The loss of a loved one is a burden that a whole family must bear. What could make this tragic event even more complicated, however, is when you believe your loved one’s death may have been due to the careless or reckless actions of another.
If this situation sounds familiar to you, you should contact a Georgetown wrongful death lawyer. A personal injury attorney with professional experience in this field could discuss the logistics of your case, explain your legal rights, and options available. Depending on your situation, you may be able to bring a claim for compensation.
What is a Wrongful Death Action?
In a typical personal injury lawsuit, a claim for losses is brought by the injured party against whom they believe to be responsible for their harm. In a wrongful death action, however, that victim is no longer available to file a suit. Despite their death, however, their cause of action survives as per the South Carolina Code of Laws §15-51-10.
Who can File a Wrongful Death Claim?
Under S.C. Code §15-51-20, a wrongful death suit may be brought by the named executor or administrator of an estate. If the deceased has a last will and testament, this person is generally named in the document.
If the individual died intestate, meaning without a will, however, usually a close family member is able to file to be the administrator. Alternatively, the court is able to appoint an executor. A Georgetown wrongful death attorney could further explain the specifics of who may bring this suit during consultation regarding the specific case.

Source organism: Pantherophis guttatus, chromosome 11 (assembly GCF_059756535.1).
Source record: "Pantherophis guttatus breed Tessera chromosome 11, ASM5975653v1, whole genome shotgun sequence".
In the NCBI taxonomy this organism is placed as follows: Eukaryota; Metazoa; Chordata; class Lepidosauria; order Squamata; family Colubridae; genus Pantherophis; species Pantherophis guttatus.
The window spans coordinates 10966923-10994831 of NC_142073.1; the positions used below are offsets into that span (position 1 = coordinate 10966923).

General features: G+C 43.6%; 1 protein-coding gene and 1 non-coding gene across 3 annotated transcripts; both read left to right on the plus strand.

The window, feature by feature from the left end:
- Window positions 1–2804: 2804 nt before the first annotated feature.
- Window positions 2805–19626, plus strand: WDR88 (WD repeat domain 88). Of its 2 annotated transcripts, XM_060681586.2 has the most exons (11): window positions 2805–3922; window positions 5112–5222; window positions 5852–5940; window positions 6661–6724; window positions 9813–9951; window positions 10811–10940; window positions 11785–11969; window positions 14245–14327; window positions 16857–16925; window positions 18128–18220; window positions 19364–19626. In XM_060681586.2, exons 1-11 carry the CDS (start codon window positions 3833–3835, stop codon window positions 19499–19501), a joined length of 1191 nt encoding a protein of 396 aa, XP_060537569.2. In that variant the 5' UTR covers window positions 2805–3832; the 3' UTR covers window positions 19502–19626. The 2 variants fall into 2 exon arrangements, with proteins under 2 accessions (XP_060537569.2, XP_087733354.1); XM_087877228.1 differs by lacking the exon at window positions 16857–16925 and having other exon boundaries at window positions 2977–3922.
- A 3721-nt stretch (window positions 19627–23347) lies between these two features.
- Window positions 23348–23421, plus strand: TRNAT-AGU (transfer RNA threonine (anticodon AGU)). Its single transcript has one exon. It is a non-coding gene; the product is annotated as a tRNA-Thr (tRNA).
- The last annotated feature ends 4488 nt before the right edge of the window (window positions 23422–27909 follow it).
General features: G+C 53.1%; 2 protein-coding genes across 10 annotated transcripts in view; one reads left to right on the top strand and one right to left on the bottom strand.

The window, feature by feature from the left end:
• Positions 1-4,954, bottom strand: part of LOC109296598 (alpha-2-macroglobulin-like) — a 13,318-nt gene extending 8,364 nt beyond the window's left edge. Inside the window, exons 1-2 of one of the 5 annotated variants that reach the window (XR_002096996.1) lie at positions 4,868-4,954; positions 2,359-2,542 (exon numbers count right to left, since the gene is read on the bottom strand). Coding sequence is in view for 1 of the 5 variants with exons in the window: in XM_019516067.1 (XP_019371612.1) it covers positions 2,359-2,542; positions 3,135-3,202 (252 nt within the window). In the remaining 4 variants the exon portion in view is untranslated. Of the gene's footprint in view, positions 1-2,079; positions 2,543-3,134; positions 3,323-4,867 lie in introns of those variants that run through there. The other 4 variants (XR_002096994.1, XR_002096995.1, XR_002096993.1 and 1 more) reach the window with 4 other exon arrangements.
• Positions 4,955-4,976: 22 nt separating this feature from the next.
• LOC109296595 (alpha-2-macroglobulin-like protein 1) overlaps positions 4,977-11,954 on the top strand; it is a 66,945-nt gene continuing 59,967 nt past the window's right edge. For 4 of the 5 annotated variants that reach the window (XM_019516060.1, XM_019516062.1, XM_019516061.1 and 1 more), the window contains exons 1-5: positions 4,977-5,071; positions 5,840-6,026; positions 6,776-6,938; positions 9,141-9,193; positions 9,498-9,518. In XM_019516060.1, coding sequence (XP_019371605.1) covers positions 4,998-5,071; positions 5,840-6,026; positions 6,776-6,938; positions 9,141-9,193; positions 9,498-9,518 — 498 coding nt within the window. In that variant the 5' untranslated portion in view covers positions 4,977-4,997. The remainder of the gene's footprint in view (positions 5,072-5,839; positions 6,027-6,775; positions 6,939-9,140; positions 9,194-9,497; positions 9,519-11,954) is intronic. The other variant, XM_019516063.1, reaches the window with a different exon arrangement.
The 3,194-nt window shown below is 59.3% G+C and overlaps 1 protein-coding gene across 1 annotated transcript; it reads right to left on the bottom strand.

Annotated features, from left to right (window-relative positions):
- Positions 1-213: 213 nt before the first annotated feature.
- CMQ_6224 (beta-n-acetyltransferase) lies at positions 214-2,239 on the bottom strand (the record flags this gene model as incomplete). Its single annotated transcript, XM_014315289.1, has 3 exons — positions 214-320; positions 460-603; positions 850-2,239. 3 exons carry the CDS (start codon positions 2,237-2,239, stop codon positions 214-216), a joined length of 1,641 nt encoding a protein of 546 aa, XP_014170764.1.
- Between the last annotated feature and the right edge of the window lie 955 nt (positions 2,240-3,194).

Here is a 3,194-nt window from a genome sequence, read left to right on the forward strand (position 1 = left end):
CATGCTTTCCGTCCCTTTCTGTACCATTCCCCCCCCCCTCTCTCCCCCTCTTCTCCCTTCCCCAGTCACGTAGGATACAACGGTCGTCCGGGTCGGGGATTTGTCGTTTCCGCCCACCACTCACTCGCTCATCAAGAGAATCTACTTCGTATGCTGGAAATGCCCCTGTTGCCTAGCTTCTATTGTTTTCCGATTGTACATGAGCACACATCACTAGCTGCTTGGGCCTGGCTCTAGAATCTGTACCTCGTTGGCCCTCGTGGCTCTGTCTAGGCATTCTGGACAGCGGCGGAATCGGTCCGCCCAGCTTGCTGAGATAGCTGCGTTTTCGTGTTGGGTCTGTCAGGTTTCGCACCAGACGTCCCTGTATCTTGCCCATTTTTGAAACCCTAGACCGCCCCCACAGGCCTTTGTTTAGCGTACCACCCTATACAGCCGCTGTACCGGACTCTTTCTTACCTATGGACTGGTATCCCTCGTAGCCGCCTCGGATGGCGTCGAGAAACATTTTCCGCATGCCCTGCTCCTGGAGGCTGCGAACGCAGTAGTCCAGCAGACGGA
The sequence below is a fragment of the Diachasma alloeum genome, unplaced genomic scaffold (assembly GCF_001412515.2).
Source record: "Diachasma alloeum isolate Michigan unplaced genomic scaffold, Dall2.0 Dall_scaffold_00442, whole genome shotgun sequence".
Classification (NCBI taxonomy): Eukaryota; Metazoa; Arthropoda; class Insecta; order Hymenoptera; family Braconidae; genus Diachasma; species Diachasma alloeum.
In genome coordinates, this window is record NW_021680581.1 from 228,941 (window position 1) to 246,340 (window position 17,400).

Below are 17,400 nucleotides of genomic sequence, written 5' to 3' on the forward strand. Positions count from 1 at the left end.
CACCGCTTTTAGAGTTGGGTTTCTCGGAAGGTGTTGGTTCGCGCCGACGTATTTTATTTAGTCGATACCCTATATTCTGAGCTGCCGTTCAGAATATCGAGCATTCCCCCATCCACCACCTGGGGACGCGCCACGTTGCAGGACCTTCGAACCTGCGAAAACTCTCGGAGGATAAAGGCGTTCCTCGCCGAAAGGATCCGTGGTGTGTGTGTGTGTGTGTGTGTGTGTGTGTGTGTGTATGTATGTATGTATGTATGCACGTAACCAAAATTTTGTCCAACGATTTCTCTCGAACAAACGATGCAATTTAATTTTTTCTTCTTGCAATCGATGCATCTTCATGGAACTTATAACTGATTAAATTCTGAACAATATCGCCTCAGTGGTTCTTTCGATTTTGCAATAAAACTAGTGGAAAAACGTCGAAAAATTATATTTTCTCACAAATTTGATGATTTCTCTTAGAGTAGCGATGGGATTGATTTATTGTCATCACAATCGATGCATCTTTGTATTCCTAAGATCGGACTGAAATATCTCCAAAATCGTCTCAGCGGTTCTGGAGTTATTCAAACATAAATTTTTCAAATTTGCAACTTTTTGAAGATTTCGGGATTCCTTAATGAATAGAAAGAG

Collecting Compensation Pending a Successful Claim
If a plaintiff proves their case before the jury, typically meaning that the defendant was found to have been negligent, the court would generally award damages, commonly known as compensable losses. Damages are effectively a form of financial compensation for both physical losses and psychological trauma that arose due to the harm. In some cases, a wrongful death lawyer from Georgetown may also be able to pursue exemplary damages as well if the defendant’s actions rose above mere negligence. However, because the deceased cannot collect this payout, the question becomes who will receive these funds instead. Under S.C. Code §15-51-40, damages are divided among the beneficiaries of the estate in equal shares as if the deceased had died intestate.
Frequently in a wrongful death case, the defendant may request a settlement rather than going through a full trial and publicly fighting the claim in court. Under S.C. Code §15-51-42, only the duly appointed personal representative of the estate, and not a Georgetown wrongful death lawyer, may approve the settlement. The plaintiff, however, may undoubtedly consult with their attorney for their professional opinion.
Call a Georgetown Wrongful Death Attorney Today
A Georgetown wrongful death lawyer understands that no amount of money is going to replace your loved one. Still, if your family wishes to bring this suit on behalf of your loved one, a local attorney may be able to help. So, to find out what could be done with your loved one’s claim, contact a personal injury lawyer today.